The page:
At one time, you had a project called "Bruce vs. Frankenstein" in pre-production. Is that one still going to happen?
(Laughs) I'm not sure. "Bruce vs. Frankenstein" was conceived as a sequel to "My Name is Bruce," which was a spoof of the stuff I'd done to that point. I wanted to make this one like "The Expendables" of horror films and get as many stars as I could to be in it.
What can the audience expect at the Milwaukee show next week?
There's the screening of "Evil Dead II," which was the promoter's choice. That's consistent. But when I get on stage, it all depends on what the audience wants. Some of what I'll talk about will be extensions of things I've done at Comic-Con, but I don't ever want to be boring so I let the fans take the show and the discussion where they want it to go.
You have a new book about things that have happened since you wrote "If Chins Could Kill." Will you talk about that at the show?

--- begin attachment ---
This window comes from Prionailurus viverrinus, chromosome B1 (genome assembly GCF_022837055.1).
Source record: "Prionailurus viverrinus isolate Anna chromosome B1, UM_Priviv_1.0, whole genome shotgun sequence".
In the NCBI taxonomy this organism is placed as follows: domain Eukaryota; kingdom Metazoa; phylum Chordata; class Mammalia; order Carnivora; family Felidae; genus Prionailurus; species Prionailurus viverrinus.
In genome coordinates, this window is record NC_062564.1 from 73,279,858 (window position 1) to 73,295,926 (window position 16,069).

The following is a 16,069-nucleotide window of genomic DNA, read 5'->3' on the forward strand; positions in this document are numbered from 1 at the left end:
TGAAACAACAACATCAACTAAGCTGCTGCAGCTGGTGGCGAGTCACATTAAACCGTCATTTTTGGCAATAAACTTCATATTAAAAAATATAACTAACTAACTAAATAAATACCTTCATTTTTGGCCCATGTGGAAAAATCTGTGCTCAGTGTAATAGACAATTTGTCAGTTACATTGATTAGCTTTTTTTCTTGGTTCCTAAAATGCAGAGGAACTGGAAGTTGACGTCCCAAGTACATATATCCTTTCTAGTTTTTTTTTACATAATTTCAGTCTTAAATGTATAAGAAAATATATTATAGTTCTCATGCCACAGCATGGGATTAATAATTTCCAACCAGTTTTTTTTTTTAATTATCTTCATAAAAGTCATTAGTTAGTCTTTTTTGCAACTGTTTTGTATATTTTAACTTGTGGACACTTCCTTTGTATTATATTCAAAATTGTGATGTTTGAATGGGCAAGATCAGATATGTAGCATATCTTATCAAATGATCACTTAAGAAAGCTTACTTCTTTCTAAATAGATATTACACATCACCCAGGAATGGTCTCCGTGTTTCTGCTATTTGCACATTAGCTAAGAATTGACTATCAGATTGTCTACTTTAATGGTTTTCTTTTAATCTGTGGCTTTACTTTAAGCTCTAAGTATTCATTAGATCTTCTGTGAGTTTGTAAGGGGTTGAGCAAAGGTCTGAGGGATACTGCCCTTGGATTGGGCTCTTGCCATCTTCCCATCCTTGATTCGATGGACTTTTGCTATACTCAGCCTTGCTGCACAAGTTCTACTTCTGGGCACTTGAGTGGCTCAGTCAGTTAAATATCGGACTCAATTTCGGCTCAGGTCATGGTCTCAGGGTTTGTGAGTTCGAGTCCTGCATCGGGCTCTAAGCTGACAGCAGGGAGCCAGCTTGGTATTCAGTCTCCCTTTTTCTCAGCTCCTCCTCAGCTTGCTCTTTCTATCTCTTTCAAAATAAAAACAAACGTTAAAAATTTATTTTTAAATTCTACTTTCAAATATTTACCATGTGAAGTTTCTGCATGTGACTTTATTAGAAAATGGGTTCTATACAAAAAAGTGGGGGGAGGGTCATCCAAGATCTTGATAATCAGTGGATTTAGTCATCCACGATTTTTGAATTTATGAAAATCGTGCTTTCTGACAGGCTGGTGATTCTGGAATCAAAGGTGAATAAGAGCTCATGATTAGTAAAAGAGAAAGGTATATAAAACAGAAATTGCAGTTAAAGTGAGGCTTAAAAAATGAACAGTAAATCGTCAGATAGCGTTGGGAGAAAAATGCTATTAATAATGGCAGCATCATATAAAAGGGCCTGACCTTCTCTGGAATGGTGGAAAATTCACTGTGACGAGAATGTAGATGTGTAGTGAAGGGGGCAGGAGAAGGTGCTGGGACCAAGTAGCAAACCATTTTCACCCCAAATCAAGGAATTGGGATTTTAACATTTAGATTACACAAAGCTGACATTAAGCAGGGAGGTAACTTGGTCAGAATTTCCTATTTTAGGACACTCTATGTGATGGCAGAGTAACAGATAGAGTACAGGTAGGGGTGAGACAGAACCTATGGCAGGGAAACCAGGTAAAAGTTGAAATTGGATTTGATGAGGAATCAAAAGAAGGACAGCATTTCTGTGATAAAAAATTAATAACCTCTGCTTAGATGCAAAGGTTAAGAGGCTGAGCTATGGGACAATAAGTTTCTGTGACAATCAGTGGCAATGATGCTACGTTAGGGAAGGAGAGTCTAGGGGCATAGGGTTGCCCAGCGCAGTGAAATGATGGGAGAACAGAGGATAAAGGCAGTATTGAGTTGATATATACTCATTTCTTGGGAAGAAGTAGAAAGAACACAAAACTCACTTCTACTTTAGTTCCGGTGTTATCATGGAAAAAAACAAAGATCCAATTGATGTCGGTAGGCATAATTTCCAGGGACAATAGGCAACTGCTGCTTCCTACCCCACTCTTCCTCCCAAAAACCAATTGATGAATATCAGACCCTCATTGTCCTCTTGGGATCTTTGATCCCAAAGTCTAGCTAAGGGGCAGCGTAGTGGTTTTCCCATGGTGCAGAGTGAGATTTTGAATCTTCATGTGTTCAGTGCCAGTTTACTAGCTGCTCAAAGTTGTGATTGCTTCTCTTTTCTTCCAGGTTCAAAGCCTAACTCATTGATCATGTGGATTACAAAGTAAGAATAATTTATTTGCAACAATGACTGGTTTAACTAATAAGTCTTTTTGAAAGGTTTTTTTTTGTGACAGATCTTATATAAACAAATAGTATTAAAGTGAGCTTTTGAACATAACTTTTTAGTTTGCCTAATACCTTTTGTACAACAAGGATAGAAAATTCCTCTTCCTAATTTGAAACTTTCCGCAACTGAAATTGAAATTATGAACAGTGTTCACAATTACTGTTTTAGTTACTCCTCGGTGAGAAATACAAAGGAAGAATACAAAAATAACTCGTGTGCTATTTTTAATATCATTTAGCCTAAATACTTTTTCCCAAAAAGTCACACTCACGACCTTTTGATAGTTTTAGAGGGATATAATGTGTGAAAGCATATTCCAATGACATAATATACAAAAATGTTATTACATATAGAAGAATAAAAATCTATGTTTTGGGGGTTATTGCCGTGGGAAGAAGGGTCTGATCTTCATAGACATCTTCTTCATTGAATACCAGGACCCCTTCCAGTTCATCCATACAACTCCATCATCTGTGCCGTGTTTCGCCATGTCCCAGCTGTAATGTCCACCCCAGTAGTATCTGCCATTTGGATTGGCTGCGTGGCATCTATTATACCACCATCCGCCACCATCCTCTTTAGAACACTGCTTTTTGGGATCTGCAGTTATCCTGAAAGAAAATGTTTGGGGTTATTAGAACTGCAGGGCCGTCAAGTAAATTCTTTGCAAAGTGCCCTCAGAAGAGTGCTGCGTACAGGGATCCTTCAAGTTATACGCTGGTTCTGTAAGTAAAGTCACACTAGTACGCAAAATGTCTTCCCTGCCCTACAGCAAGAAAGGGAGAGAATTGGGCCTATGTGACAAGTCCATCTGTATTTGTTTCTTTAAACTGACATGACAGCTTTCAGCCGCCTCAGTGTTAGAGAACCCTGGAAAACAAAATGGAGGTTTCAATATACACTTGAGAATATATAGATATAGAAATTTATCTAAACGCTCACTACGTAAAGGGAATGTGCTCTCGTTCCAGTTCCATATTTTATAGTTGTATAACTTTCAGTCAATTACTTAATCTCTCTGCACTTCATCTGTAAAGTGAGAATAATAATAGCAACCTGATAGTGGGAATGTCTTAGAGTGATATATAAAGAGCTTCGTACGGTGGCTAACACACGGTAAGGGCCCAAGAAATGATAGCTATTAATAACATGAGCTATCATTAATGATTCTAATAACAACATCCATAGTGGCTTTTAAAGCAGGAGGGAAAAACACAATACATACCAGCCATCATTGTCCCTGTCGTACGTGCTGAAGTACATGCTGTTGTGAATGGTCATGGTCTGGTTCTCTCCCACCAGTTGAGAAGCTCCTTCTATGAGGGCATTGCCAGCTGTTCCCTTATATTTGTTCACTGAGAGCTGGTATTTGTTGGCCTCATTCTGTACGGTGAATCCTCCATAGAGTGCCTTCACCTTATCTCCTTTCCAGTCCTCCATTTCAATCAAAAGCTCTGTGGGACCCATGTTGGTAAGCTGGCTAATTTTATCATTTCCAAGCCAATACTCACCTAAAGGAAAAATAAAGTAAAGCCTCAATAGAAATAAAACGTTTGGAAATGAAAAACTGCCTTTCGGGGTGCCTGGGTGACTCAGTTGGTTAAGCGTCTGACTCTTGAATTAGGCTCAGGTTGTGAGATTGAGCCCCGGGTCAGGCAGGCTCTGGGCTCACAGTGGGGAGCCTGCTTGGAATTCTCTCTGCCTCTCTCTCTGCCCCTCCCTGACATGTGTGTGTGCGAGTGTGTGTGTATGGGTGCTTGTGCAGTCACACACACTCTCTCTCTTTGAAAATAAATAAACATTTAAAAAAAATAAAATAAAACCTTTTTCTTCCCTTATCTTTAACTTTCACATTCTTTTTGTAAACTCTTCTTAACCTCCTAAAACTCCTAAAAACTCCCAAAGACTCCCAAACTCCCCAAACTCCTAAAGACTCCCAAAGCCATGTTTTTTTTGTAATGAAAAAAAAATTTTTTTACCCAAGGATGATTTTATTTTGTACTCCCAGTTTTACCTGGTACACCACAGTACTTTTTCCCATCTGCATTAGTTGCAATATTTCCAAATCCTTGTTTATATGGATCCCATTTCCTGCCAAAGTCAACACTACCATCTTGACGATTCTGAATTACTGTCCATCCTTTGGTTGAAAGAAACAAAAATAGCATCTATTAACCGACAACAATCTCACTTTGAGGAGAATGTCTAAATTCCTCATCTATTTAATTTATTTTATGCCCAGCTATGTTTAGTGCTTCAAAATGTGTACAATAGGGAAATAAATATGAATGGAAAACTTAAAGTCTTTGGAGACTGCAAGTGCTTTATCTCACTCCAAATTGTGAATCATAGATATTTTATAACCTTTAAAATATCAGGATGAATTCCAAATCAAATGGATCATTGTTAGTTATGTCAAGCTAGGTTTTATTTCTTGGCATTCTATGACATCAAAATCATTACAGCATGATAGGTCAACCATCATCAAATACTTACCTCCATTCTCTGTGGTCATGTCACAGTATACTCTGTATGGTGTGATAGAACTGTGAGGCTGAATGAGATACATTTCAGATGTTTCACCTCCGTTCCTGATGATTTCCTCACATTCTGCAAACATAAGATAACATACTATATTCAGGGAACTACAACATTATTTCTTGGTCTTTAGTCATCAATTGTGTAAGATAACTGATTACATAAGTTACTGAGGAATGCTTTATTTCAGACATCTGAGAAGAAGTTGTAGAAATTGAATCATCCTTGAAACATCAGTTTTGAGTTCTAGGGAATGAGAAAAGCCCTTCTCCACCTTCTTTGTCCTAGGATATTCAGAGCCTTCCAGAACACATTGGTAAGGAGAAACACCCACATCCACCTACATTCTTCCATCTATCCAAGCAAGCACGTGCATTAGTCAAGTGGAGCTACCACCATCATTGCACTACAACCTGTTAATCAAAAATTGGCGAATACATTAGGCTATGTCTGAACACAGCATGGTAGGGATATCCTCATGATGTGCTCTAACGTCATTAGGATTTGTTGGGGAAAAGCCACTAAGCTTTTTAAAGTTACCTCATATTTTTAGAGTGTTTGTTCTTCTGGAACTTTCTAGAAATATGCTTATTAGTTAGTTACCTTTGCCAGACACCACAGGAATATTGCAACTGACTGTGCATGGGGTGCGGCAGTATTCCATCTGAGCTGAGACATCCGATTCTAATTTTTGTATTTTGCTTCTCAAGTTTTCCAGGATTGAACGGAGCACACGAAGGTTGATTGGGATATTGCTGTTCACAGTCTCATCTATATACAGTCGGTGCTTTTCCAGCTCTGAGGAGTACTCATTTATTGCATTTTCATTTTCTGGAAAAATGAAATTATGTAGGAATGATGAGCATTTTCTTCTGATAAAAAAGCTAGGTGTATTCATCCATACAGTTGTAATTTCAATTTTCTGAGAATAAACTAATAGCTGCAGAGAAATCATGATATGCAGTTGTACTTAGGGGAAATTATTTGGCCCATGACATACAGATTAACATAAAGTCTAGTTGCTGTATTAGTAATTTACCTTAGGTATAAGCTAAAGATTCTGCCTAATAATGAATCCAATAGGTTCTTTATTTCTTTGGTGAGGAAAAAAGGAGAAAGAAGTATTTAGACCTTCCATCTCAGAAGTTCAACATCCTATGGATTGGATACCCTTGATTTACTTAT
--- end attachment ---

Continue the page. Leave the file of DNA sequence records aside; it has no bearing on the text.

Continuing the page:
Of course! "Make Love! The Bruce Campbell Way" is my first novel. I'll be signing copies for everyone. (Laughs) At the conventions, I sign quite a few boobs too! My hand used to shake when I did that, but over the years, I've gotten rather good at it. It's like eye surgery. I've only blown a few.
If you hadn't gotten the opportunities afforded you by the success of the "Evil Dead" franchise, what might you be doing for a living now?
I love the outdoors. I'd be a park ranger, yelling at kids to stop smoking dope in the forest!